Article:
It's been around for decades, and yet many people still don’t know exactly how it works. This foundational system is easier...
5 Minute ReadTopic: budget
If I told you that you’ll learn a lot about yourself by simply budgeting, would you believe me?
It’s true! And I’m living proof. When I started budgeting many years ago, I expected to learn the ins and outs of my money situation. I knew I’d find out about my spending tendencies and where I needed to cut back. I was prepared to discover some things I didn’t know about my money. What I didn’t expect, though, was to discover several new things about myself.
That’s what budgeting does. Your spending reflects your priorities, and your priorities tell you about the things you value. That’s what makes up who you are!
"Spotlighting your spending has a way of spotlighting yourself." @RachelCruze
Here’s what I learned about myself by budgeting.
1. I’m a spender at heart.
Many relationships have two types of people—the partier and the planner. The partier is the free spirit in the relationship, the spender, the one who naturally isn’t crazy about numbers. That’s me. The planner is a bit of a nerd (that’s my husband, Winston). They love running the numbers and planning the budget, and good for them. But me? I’m the partier in our relationship and proud of it!
Even though they’re different, it’s important that the partier and the planner are on the same page. The planner can create the budget, but the partier has to be involved and have a say in it. They have to work together! That’s what Winston and I do, and it has greatly helped with communication between us.
2. Using cash helps me keep spending in check.
The envelope system is a lifesaver. I break my spending into categories (groceries, dining, entertainment, and so on) and designate a certain amount each month into those categories. So if we plan on spending $400 on groceries this month, I’ll place $400 in an envelope and use that throughout the month. When it’s gone, it’s gone. If I miscalculate, I’ll have to pull cash from another envelope.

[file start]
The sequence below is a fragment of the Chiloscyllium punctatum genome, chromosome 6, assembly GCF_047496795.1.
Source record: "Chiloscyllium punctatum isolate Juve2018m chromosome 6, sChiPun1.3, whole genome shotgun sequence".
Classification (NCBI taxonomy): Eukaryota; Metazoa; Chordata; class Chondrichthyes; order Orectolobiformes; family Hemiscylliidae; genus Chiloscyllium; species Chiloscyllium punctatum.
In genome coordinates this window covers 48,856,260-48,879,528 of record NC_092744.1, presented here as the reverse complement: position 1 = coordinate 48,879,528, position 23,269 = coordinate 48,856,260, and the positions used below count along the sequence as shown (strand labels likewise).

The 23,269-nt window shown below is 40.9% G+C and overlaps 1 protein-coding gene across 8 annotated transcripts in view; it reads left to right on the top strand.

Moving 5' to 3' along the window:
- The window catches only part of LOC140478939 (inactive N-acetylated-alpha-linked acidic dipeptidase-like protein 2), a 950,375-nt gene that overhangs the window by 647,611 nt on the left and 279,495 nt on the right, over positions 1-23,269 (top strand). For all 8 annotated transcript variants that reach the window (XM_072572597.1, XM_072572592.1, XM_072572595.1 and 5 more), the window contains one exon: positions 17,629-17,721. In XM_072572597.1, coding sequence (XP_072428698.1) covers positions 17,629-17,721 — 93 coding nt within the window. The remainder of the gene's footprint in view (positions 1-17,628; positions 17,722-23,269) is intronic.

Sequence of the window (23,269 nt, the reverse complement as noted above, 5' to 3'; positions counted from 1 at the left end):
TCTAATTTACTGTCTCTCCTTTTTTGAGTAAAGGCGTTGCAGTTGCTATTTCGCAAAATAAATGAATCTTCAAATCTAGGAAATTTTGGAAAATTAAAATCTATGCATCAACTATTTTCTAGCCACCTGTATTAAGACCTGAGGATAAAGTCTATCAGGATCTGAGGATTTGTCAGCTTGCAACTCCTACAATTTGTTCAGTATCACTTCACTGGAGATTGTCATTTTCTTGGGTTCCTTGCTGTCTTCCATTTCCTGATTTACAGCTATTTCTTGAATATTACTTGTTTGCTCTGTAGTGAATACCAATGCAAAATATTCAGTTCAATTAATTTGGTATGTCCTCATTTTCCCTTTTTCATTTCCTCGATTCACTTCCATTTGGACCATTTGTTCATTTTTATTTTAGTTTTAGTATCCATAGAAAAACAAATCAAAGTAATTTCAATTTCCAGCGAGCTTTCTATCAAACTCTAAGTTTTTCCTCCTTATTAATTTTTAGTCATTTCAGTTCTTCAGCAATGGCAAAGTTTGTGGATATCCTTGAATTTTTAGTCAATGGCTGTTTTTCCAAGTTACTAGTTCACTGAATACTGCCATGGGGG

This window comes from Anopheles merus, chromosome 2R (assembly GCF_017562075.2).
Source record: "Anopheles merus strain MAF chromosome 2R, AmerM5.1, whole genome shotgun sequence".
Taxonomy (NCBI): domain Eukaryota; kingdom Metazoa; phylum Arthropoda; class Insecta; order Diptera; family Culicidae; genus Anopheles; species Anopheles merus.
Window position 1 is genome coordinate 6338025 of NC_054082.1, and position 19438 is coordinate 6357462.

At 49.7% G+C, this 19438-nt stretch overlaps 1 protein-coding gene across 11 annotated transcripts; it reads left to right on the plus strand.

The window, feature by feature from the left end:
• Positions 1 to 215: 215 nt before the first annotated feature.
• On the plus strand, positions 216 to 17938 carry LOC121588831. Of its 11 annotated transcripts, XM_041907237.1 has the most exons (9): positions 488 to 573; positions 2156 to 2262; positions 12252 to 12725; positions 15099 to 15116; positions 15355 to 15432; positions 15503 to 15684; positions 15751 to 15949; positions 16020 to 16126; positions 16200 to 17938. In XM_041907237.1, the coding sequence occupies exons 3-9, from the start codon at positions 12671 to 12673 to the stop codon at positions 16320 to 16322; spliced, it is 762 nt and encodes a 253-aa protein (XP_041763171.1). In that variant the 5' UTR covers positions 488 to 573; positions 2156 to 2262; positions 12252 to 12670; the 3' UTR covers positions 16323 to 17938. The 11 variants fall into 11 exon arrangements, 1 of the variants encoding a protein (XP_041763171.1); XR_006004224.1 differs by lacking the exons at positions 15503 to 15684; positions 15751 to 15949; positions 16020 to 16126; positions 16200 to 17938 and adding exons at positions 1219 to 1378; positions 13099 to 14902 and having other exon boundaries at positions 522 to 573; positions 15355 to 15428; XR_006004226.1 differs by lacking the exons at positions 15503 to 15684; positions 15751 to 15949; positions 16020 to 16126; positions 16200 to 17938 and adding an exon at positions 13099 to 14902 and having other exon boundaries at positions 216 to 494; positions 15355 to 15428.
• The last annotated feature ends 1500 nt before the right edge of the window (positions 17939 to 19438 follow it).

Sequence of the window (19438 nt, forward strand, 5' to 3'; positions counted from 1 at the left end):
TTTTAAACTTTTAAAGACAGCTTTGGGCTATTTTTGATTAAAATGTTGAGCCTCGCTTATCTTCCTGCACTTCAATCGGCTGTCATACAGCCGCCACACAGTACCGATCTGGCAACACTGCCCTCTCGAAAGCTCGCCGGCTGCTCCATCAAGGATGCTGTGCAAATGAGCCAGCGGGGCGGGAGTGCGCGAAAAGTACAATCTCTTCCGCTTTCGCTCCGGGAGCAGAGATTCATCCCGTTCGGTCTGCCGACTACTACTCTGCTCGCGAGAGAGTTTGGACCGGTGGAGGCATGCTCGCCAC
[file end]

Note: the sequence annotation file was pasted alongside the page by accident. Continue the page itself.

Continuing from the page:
This is a great way to watch your spending. When you spend with cash, you spend less. It’s much easier to swipe a card than it is to let go of a $100 bill. I didn’t realize how important that was until I started using envelopes as part of my budgeting process.
3. I love to eat out.
Dining out is my thing. Don’t get me wrong, Winston and I don’t bust our budget eating at restaurants. It’s all accounted for. But we might budget a larger percentage than most couples. We love trying out new places. As long as you’re budgeting for it, and you’re not prioritizing wants over needs, I’ll never criticize your spending. Bon appétit!
4. I feel secure knowing where my money is going.
I can’t imagine life without a budget. It helps me feel in control knowing where everything is going each month. Budgeting gives me a sense of security, and that’s so important for a lot of women. I’m no exception.
If your spending feels out of control, the quickest way to get it in check is to create a budget. You might take three or four months to get it right, but once you’ve got it down, you won’t believe how much better you feel about your money situation.
5. Baby clothes—I want them all!
Since my first little one came along last year, I’ve become obsessed with baby clothes. They’re so cute, and tiny . . . and cute! I can’t help it! When I see them at Target, I want to buy everything. But, reality is, my daughter will only wear those outfits a couple of times before she outgrows them. So I have to keep myself in check before she has more clothes than me and Winston combined!
Chances are, you’ll learn some totally different things about yourself. If you don’t have kids, I’m guessing baby clothes won’t be your thing!
But I can promise that making a habit of budgeting will reveal parts of your personality that you never realized. Spotlighting your spending has a way of spotlighting yourself. Give it a try, adjust where you feel necessary, and I bet you’ll love the results.
Rachel Cruze is a seasoned communicator and #1 best-selling author, helping Americans learn the proper ways to handle money and stay out of debt. You can follow Rachel on Twitter at @RachelCruze, online at rachelcruze.com, or at facebook.com/rachelramseycruze.
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